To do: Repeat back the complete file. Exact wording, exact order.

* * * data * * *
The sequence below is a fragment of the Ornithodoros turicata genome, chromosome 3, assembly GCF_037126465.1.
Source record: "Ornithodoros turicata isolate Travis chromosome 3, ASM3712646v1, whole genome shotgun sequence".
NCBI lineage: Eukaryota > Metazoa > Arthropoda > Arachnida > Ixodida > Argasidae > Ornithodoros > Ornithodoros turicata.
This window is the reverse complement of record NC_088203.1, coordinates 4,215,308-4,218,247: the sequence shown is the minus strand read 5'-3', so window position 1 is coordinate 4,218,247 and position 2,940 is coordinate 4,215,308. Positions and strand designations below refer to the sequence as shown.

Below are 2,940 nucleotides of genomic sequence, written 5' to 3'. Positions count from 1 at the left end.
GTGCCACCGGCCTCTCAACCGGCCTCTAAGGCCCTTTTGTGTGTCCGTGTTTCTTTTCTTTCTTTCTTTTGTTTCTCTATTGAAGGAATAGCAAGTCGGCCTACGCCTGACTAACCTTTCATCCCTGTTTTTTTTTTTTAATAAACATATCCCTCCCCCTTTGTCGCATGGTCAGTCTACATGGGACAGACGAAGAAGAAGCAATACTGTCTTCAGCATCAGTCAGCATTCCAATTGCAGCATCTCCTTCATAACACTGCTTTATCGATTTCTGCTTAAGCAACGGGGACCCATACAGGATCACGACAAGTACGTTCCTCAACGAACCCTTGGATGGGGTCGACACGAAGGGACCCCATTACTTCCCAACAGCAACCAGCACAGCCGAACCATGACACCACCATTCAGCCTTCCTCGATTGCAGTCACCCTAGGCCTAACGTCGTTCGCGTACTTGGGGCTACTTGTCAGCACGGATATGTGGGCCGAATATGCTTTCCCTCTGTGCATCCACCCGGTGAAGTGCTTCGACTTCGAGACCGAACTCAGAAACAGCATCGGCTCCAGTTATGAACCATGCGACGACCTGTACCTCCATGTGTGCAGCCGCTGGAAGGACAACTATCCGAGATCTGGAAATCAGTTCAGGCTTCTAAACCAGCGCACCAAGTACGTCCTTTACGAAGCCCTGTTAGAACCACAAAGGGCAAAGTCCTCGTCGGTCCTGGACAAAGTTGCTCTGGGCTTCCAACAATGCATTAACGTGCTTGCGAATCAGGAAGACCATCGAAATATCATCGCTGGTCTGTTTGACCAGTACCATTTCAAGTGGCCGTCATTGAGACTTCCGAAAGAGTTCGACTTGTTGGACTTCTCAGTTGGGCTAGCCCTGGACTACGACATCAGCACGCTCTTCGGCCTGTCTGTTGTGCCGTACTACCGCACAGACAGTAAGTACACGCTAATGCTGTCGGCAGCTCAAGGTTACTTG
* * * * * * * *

The sequence below is a fragment of the Ornithodoros turicata genome, chromosome 3, assembly GCF_037126465.1.
Source record: "Ornithodoros turicata isolate Travis chromosome 3, ASM3712646v1, whole genome shotgun sequence".
NCBI lineage: Eukaryota > Metazoa > Arthropoda > Arachnida > Ixodida > Argasidae > Ornithodoros > Ornithodoros turicata.
This window is the reverse complement of record NC_088203.1, coordinates 4,215,308-4,218,247: the sequence shown is the minus strand read 5'-3', so window position 1 is coordinate 4,218,247 and position 2,940 is coordinate 4,215,308. Positions and strand designations below refer to the sequence as shown.

Below are 2,940 nucleotides of genomic sequence, written 5' to 3'. Positions count from 1 at the left end.
GTGCCACCGGCCTCTCAACCGGCCTCTAAGGCCCTTTTGTGTGTCCGTGTTTCTTTTCTTTCTTTCTTTTGTTTCTCTATTGAAGGAATAGCAAGTCGGCCTACGCCTGACTAACCTTTCATCCCTGTTTTTTTTTTTTAATAAACATATCCCTCCCCCTTTGTCGCATGGTCAGTCTACATGGGACAGACGAAGAAGAAGCAATACTGTCTTCAGCATCAGTCAGCATTCCAATTGCAGCATCTCCTTCATAACACTGCTTTATCGATTTCTGCTTAAGCAACGGGGACCCATACAGGATCACGACAAGTACGTTCCTCAACGAACCCTTGGATGGGGTCGACACGAAGGGACCCCATTACTTCCCAACAGCAACCAGCACAGCCGAACCATGACACCACCATTCAGCCTTCCTCGATTGCAGTCACCCTAGGCCTAACGTCGTTCGCGTACTTGGGGCTACTTGTCAGCACGGATATGTGGGCCGAATATGCTTTCCCTCTGTGCATCCACCCGGTGAAGTGCTTCGACTTCGAGACCGAACTCAGAAACAGCATCGGCTCCAGTTATGAACCATGCGACGACCTGTACCTCCATGTGTGCAGCCGCTGGAAGGACAACTATCCGAGATCTGGAAATCAGTTCAGGCTTCTAAACCAGCGCACCAAGTACGTCCTTTACGAAGCCCTGTTAGAACCACAAAGGGCAAAGTCCTCGTCGGTCCTGGACAAAGTTGCTCTGGGCTTCCAACAATGCATTAACGTGCTTGCGAATCAGGAAGACCATCGAAATATCATCGCTGGTCTGTTTGACCAGTACCATTTCAAGTGGCCGTCATTGAGACTTCCGAAAGAGTTCGACTTGTTGGACTTCTCAGTTGGGCTAGCCCTGGACTACGACATCAGCACGCTCTTCGGCCTGTCTGTTGTGCCGTACTACCGCACAGACAGTAAGTACACGCTAATGCTGTCGGCAGCTCAAGGTTACTTG